The middle-class American dream, which resided for more than half a century in leafy suburban enclaves such as Mountain View, Lafayette and Antioch -- homogeneous bulwarks built by GI loans and fortified by white flight -- has given way to an alarming rise in suburban poverty over the past decade, according to a study by the Brookings Institution scheduled for release Monday.
While the poor are with us everywhere in greater numbers than ever before, the authors of "Confronting Suburban Poverty in America" conclude that the Bay Area's two largest metropolitan areas have experienced the spread of this scourge in starkly different ways.
The percentage of people living in poverty in the suburbs rose 56.1 percent in the San Francisco-Oakland-Fremont metro area from 2000 to 2011, compared to 64 percent nationwide. The San Jose-Sunnyvale-Santa Clara metropolitan region surged 53.1 percent. But Silicon Valley experienced a corresponding rise (49 percent) among its urban poor, while in San Francisco, inner-city poverty increased by only 18.4 percent.
"We have a way of dealing with poverty in America that is about five decades old," says Alan Berube, the book's co-author -- along with Elizabeth Kneebone -- and Brookings Metropolitan Policy Program Senior Fellow. "And it's built for where poverty was then: primarily in inner cities. The way the programs are structured and delivered really doesn't compute for a lot of suburbia and the increasing number of low-income people who are living there."
Suburban life, which became a fixture of American postwar mythologizing, reached its apex with the release of "E.T. the Extra-Terrestrial," Steven Spielberg's 1982 film about of life in cookie-cutter tract housing. According to the Brookings study, however, poverty during the past decade grew twice as fast in the suburbs as cities. By 2011, 3 million more poor people lived in suburbs of the nation's major metropolitan areas than in its big cities.
The book actually opens with a description of the suburbs of East Contra Costa County -- places such as Oakley, Antioch and Brentwood -- where the number of people living below the poverty line grew by more than 70 percent in the past decade. Berube says the high cost of living in San Francisco simply pushed the urban poor who bus restaurant tables and drive cabs into a kind of blight flight.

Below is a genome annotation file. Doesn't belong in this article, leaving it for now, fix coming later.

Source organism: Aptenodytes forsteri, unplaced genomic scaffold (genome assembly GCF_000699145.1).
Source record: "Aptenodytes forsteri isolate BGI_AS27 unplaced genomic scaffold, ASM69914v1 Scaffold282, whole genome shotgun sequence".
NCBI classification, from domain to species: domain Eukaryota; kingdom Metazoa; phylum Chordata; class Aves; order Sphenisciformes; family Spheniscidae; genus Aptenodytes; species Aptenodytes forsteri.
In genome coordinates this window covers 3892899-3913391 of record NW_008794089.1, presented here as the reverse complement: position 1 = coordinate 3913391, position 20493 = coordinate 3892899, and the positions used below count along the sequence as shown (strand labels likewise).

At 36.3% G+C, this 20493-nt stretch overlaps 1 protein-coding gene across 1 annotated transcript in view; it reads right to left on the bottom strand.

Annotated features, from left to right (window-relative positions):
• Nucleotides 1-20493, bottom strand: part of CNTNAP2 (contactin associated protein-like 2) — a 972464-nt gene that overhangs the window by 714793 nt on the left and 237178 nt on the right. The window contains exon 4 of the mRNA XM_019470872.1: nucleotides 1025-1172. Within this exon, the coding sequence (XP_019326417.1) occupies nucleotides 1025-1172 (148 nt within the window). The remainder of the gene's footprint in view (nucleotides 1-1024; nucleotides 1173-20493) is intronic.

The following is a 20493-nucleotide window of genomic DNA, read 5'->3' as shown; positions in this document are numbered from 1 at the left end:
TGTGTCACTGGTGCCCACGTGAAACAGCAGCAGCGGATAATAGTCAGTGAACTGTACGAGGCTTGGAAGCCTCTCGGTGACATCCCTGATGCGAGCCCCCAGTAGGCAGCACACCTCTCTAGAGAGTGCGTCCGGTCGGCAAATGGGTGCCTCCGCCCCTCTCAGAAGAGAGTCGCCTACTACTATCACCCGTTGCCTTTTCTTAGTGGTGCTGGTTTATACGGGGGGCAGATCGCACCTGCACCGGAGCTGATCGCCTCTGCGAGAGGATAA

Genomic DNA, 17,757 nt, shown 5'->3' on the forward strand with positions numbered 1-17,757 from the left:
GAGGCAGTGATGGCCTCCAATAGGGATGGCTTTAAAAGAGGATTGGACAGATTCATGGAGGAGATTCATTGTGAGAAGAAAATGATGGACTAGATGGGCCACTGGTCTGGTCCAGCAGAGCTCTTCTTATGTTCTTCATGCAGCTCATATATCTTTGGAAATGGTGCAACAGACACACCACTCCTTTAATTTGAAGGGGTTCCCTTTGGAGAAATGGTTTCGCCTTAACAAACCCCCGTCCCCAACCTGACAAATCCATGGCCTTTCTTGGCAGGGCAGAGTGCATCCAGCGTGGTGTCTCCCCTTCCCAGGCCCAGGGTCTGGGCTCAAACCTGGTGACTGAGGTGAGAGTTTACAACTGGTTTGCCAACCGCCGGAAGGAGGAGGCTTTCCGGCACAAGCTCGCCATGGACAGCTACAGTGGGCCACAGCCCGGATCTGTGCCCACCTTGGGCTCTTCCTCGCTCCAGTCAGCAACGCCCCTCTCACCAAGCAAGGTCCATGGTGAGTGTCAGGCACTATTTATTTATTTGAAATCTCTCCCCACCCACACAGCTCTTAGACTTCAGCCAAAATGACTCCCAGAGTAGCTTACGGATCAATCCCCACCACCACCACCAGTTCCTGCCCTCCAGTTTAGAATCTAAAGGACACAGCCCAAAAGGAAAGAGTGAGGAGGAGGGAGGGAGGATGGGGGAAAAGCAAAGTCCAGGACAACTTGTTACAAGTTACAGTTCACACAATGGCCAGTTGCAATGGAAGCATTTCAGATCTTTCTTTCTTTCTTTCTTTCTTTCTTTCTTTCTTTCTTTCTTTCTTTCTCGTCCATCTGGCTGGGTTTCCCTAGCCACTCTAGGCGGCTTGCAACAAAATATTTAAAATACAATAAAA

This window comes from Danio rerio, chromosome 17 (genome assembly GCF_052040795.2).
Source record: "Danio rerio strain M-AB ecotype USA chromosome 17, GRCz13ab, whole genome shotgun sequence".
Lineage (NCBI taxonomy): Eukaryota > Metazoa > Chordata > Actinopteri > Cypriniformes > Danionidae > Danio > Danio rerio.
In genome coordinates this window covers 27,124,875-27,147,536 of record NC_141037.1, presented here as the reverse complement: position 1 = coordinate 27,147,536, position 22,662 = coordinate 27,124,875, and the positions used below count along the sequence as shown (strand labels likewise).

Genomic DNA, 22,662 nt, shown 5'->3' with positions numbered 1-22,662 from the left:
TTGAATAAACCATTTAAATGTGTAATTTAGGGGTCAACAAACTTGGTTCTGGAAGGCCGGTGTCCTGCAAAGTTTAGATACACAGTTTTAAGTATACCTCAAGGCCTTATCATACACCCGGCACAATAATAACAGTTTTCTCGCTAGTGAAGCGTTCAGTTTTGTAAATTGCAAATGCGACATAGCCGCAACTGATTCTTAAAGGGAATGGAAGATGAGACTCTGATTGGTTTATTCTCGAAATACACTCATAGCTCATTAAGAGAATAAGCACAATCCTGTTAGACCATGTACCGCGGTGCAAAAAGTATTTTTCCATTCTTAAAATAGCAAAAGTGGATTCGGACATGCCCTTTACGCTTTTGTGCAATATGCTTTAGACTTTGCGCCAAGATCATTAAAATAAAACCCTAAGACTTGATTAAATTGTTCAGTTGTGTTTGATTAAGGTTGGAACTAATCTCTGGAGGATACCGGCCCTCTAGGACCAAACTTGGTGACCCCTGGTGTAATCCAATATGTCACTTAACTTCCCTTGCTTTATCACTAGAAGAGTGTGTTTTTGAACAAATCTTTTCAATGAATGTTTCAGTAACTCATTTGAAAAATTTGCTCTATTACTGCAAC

"Try living somewhere in the city of San Francisco on $20,000 a year for a family of four," Berube says. "A lot of families saw an opportunity to live in a safer community, and in a better housing unit, way out in East Contra Costa County. It was a very rational decision in response to a shrinking supply of affordable housing, but I don't think we thought about what would be the consequences for those families when they got there."
In the South Bay and on the Peninsula, where suburbia consists of expensive bedroom communities such as Cupertino and Menlo Park, there were fewer places for the poor to turn, and many have stayed close to San Jose's dowdy downtown. That's where nonprofit agencies remain entrenched, and public transportation provides mobility for the poorest.
"Suburbs have long seen it in their self-interest to deny that there's a problem," Berube says. "Because the minute they acknowledge it, then they have to do something about it. So there's a lack of political will to do what's needed to help families who are beset by these major economic challenges in suburbia."
Contact Bruce Newman at 408-920-5004. Follow him at Twitter.com/BruceNewmanTwit.